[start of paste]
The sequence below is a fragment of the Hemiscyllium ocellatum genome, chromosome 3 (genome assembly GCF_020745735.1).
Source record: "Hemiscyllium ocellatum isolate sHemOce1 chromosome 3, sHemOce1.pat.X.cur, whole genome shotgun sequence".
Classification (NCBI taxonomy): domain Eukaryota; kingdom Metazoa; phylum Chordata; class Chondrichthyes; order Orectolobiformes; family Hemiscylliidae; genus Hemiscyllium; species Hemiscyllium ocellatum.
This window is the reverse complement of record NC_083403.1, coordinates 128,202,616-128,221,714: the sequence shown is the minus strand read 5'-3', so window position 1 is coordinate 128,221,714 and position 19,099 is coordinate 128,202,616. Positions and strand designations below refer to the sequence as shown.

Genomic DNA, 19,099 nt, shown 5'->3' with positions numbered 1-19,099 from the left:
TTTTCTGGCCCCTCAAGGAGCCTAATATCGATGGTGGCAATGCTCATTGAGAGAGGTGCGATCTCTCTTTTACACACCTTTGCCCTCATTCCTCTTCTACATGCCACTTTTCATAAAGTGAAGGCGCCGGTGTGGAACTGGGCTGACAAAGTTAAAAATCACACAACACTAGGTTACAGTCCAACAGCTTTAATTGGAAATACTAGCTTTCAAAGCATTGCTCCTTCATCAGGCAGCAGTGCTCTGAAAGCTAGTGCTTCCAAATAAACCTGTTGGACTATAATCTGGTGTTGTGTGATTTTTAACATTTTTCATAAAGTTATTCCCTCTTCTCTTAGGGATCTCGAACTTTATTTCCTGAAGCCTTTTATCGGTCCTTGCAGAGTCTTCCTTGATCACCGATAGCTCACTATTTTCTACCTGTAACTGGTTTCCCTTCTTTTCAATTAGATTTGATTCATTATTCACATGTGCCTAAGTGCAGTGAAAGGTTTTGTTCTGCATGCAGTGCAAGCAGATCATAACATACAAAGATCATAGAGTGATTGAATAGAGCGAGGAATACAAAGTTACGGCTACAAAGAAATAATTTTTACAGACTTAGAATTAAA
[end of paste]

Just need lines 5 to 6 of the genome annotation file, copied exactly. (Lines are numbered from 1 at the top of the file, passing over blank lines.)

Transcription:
Genomic DNA, 19,099 nt, shown 5'->3' with positions numbered 1-19,099 from the left:
TTTTCTGGCCCCTCAAGGAGCCTAATATCGATGGTGGCAATGCTCATTGAGAGAGGTGCGATCTCTCTTTTACACACCTTTGCCCTCATTCCTCTTCTACATGCCACTTTTCATAAAGTGAAGGCGCCGGTGTGGAACTGGGCTGACAAAGTTAAAAATCACACAACACTAGGTTACAGTCCAACAGCTTTAATTGGAAATACTAGCTTTCAAAGCATTGCTCCTTCATCAGGCAGCAGTGCTCTGAAAGCTAGTGCTTCCAAATAAACCTGTTGGACTATAATCTGGTGTTGTGTGATTTTTAACATTTTTCATAAAGTTATTCCCTCTTCTCTTAGGGATCTCGAACTTTATTTCCTGAAGCCTTTTATCGGTCCTTGCAGAGTCTTCCTTGATCACCGATAGCTCACTATTTTCTACCTGTAACTGGTTTCCCTTCTTTTCAATTAGATTTGATTCATTATTCACATGTGCCTAAGTGCAGTGAAAGGTTTTGTTCTGCATGCAGTGCAAGCAGATCATAACATACAAAGATCATAGAGTGATTGAATAGAGCGAGGAATACAAAGTTACGGCTACAAAGAAATAATTTTTACAGACTTAGAATTAAA